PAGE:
So what does the use of the word “bitch” in these titles tell us? What message are they sending in the marketing? Well… their intent is to shock the audience a bit. They may claim otherwise, but there isn’t really an alternative. Swear words are dialogue words. They are inherently out of context in a non-dialogue usage, such as a title. And the purpose of deliberately using something out of context is to surprise people, or shock them. Now, it’s a debatable question as to whether it’s more insulting that they think we’d be shocked by the word “bitch” or that we would then tune in to a show because of that, but either way, it’s not a very flattering implication.
It gets worse, of course. Because, much like CBS’s one-season failure $#*! My Dad Says, neither of these shows actually come out and use the word they’re attempting to shock people with. Here’s a thought: If you can’t, or won’t, say your title on television… maybe it shouldn’t be the title of your television show. Using the word sounds crass. Using the word and simultaneously censoring yourself sounds crass, cowardly, disingenuous, and downright silly. It’s trying to have the best of both worlds — the “daring, edgy” title and the “clean” marketing campaign — and winds up having the worst of both. “We’re so daring… we almost used a bad word!” Yeah. Even if I were the type to be impressed by swear words (age group: 7-14), that would strike me as being pretty pathetic.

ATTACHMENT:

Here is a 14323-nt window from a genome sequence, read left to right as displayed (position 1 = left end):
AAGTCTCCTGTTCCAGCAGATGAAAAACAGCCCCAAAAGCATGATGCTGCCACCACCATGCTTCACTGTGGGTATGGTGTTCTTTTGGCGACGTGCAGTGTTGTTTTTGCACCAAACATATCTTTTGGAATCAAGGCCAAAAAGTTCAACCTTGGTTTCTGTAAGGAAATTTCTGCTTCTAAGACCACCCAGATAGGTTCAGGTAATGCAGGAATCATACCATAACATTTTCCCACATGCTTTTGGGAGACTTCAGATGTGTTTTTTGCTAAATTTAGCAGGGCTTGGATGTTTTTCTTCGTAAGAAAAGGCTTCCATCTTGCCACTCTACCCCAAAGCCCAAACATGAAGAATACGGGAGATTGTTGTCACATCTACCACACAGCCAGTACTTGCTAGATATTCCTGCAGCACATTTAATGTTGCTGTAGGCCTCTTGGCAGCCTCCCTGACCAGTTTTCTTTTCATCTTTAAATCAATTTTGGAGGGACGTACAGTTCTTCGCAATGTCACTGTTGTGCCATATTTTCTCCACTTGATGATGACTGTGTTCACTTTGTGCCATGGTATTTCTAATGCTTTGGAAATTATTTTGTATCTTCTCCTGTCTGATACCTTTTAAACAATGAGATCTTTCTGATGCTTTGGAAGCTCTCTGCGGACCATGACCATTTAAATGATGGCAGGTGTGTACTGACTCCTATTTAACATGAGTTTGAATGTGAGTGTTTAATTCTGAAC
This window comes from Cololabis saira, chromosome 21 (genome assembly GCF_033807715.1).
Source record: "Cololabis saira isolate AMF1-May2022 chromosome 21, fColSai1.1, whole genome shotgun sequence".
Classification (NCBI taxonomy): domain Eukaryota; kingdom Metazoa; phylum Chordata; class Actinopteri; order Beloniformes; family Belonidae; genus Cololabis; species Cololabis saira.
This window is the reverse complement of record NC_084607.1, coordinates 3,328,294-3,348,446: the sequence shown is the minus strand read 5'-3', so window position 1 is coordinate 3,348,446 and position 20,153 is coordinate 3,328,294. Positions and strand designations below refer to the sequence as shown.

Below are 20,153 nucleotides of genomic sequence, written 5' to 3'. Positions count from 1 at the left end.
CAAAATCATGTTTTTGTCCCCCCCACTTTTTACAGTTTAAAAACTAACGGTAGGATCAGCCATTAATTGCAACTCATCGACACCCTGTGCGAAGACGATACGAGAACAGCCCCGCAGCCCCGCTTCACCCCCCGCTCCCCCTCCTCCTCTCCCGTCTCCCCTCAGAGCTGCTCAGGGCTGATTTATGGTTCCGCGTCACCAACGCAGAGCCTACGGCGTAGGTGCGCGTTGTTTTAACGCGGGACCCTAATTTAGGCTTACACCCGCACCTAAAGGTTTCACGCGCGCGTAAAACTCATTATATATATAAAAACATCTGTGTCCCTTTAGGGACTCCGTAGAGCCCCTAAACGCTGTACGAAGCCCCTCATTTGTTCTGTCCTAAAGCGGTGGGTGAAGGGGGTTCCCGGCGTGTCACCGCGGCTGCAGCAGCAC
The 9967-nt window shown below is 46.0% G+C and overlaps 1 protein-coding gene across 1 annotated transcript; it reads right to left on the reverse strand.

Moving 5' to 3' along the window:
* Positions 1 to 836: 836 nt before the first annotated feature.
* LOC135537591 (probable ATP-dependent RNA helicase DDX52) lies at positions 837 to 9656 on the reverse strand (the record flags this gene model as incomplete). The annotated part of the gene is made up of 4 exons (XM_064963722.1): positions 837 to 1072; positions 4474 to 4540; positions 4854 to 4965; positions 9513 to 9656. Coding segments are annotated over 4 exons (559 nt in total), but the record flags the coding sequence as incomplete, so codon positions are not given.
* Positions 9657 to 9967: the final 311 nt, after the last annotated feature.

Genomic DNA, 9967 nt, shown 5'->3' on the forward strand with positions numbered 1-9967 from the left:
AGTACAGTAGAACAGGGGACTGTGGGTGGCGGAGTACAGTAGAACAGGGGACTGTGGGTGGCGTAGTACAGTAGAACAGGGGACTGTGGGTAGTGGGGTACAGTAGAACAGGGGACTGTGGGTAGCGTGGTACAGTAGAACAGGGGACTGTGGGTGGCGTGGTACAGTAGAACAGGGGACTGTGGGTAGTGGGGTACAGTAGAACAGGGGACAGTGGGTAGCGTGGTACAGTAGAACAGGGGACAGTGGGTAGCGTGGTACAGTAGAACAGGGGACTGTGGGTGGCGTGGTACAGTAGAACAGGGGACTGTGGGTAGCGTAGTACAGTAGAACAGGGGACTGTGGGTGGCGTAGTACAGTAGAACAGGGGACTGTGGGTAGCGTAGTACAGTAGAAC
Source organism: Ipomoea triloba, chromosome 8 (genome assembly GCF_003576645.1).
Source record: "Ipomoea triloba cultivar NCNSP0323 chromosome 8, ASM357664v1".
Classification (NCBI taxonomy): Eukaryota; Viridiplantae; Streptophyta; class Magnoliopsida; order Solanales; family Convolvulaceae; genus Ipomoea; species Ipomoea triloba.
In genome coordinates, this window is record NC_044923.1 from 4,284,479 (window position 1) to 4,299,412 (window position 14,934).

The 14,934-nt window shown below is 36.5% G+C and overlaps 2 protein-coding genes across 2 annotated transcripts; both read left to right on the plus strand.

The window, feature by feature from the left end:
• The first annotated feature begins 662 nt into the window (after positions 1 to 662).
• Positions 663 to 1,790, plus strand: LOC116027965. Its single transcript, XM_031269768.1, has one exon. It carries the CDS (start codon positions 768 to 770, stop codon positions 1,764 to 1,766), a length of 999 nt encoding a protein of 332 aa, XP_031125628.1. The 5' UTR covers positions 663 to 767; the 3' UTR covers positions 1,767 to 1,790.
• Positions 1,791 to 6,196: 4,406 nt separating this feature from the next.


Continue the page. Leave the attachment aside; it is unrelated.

Networks… the title of your show is part of how you sell your show to me. So sell it. It doesn’t have to be complicated. The Cosby Show tells you who the star is, 24 gives a pretty good hint to the format. Even something simple like Chuck at least tells you the character’s name (and the fact that he’s informal enough to not go by Charles). GCB tells me nothing until I learn what the initials stand for… and then it falls into the whole “hidden swear word” silliness above. If I’m rolling my eyes at you… and I am… your marketing department has failed. Don’t Trust the B—- in Apartment 23 does a pretty good job of getting its theme across, but does it really gain anything from the bleeped “Bitch”, or from “Bitch” at all? No, it really doesn’t. If anything, it falls into the trap of being too explicit that way; if it were Don’t Trust the Girl in Apartment 23, this would at least leave open some question as to why for new viewers instead of tipping its hand that it’s her personality specifically that’s the problem. Of course, it’s a bit of a long title either way — the odds of this not getting truncated at some point are next to nothing — but it had a chance of being a pretty good title. They just blew it by trying to be crass and coy at the same time, which never works.
None of this, of course, should be taken as a reflection on the shows themselves. GCB and Don’t Trust the B—- in Apartment 23 might be perfectly fine, funny shows. Maybe $#*! My Dad Says was a good show, cancelled before its time. I don’t know. They haven’t convinced me to watch them. And that’s a failure of the marketing that is largely attributable to the complete inability to avoid rolling my eyes at them whenever they bring up the title of their show.